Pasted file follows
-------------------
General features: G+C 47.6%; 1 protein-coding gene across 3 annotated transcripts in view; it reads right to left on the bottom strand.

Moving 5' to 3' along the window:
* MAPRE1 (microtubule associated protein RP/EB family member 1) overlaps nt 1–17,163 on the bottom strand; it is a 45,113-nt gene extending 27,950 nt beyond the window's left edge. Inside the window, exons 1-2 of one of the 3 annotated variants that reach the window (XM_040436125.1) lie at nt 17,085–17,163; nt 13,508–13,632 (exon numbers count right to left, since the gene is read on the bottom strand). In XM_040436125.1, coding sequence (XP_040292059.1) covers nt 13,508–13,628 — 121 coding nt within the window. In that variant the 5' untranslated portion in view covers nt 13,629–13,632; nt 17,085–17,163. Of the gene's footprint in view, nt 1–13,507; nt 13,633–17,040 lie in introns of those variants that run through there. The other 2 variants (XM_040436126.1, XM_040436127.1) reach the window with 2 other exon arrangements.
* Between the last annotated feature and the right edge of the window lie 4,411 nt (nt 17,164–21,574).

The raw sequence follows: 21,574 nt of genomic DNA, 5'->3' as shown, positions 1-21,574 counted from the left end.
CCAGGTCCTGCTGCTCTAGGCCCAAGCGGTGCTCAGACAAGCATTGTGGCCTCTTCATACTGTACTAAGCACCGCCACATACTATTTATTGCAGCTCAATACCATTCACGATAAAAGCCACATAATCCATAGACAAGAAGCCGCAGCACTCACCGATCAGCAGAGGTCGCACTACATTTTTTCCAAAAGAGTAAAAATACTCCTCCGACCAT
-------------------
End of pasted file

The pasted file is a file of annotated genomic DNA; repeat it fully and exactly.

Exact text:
General features: G+C 47.6%; 1 protein-coding gene across 3 annotated transcripts in view; it reads right to left on the bottom strand.

Moving 5' to 3' along the window:
* MAPRE1 (microtubule associated protein RP/EB family member 1) overlaps nt 1–17,163 on the bottom strand; it is a 45,113-nt gene extending 27,950 nt beyond the window's left edge. Inside the window, exons 1-2 of one of the 3 annotated variants that reach the window (XM_040436125.1) lie at nt 17,085–17,163; nt 13,508–13,632 (exon numbers count right to left, since the gene is read on the bottom strand). In XM_040436125.1, coding sequence (XP_040292059.1) covers nt 13,508–13,628 — 121 coding nt within the window. In that variant the 5' untranslated portion in view covers nt 13,629–13,632; nt 17,085–17,163. Of the gene's footprint in view, nt 1–13,507; nt 13,633–17,040 lie in introns of those variants that run through there. The other 2 variants (XM_040436126.1, XM_040436127.1) reach the window with 2 other exon arrangements.
* Between the last annotated feature and the right edge of the window lie 4,411 nt (nt 17,164–21,574).

The raw sequence follows: 21,574 nt of genomic DNA, 5'->3' as shown, positions 1-21,574 counted from the left end.
CCAGGTCCTGCTGCTCTAGGCCCAAGCGGTGCTCAGACAAGCATTGTGGCCTCTTCATACTGTACTAAGCACCGCCACATACTATTTATTGCAGCTCAATACCATTCACGATAAAAGCCACATAATCCATAGACAAGAAGCCGCAGCACTCACCGATCAGCAGAGGTCGCACTACATTTTTTCCAAAAGAGTAAAAATACTCCTCCGACCAT